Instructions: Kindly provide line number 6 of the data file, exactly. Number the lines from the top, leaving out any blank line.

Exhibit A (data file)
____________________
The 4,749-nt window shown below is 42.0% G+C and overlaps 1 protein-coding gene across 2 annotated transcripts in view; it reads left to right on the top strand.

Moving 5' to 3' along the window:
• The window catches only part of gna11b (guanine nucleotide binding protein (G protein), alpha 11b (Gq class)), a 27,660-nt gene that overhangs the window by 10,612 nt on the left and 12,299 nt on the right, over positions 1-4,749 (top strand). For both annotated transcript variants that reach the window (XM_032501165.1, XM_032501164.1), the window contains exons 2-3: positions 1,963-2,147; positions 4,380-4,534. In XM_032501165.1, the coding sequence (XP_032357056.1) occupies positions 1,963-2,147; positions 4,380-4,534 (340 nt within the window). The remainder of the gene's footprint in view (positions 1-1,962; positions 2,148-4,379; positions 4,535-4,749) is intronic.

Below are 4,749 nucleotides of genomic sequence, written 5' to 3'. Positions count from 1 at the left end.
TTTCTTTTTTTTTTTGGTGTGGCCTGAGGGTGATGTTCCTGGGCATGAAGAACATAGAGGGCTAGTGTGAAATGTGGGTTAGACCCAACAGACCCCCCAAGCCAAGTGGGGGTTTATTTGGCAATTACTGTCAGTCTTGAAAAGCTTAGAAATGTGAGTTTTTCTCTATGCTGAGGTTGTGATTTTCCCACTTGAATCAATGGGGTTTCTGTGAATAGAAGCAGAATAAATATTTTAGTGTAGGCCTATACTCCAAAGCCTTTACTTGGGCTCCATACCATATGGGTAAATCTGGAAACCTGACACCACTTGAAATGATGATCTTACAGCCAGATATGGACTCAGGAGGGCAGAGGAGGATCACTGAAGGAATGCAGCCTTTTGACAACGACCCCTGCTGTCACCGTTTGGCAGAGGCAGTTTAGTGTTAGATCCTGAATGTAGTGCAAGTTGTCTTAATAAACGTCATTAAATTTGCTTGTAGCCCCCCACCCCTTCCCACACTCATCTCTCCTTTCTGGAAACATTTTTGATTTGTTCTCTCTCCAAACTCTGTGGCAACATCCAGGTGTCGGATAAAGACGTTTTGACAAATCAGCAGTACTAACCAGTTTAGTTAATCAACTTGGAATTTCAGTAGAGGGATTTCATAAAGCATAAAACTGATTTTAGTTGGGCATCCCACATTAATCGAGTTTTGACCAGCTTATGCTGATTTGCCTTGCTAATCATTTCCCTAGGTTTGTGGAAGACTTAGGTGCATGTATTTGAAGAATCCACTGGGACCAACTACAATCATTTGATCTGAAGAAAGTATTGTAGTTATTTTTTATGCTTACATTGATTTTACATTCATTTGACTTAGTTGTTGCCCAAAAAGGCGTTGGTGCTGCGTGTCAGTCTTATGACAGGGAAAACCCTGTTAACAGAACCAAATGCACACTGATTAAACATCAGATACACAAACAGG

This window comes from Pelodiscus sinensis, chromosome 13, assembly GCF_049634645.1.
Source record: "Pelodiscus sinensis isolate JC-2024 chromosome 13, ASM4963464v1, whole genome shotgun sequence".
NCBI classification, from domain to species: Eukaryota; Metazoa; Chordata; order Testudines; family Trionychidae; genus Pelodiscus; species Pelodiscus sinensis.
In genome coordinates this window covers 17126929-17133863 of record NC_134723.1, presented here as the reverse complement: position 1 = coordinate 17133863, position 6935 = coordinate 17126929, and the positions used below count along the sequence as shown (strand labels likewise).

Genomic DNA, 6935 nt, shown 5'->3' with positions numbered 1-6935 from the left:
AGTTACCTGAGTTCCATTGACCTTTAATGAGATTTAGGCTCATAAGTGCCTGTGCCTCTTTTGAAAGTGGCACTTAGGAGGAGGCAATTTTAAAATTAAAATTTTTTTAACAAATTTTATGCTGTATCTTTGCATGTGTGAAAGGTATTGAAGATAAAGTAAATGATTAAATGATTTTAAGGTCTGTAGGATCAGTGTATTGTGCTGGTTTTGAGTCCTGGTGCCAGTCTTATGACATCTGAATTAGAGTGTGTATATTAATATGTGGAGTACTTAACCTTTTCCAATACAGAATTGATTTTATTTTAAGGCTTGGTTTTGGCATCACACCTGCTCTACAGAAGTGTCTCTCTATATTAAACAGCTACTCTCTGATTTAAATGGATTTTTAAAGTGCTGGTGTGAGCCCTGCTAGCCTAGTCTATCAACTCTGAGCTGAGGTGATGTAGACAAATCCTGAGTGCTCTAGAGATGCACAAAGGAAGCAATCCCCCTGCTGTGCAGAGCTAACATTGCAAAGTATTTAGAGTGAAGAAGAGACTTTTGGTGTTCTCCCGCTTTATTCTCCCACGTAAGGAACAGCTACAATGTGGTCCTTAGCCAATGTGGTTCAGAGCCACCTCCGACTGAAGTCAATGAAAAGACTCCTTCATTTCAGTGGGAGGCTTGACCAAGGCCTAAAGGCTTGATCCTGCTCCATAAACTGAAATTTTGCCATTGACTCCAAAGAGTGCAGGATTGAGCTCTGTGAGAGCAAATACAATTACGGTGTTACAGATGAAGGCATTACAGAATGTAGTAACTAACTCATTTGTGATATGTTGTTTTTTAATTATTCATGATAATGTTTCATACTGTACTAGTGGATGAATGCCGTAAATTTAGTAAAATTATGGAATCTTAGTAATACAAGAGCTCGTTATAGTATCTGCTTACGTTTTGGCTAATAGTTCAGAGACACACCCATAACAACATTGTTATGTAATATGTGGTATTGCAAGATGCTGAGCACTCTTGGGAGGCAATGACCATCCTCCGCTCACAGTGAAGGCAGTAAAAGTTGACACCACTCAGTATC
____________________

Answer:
This window comes from Pelodiscus sinensis, chromosome 13, assembly GCF_049634645.1.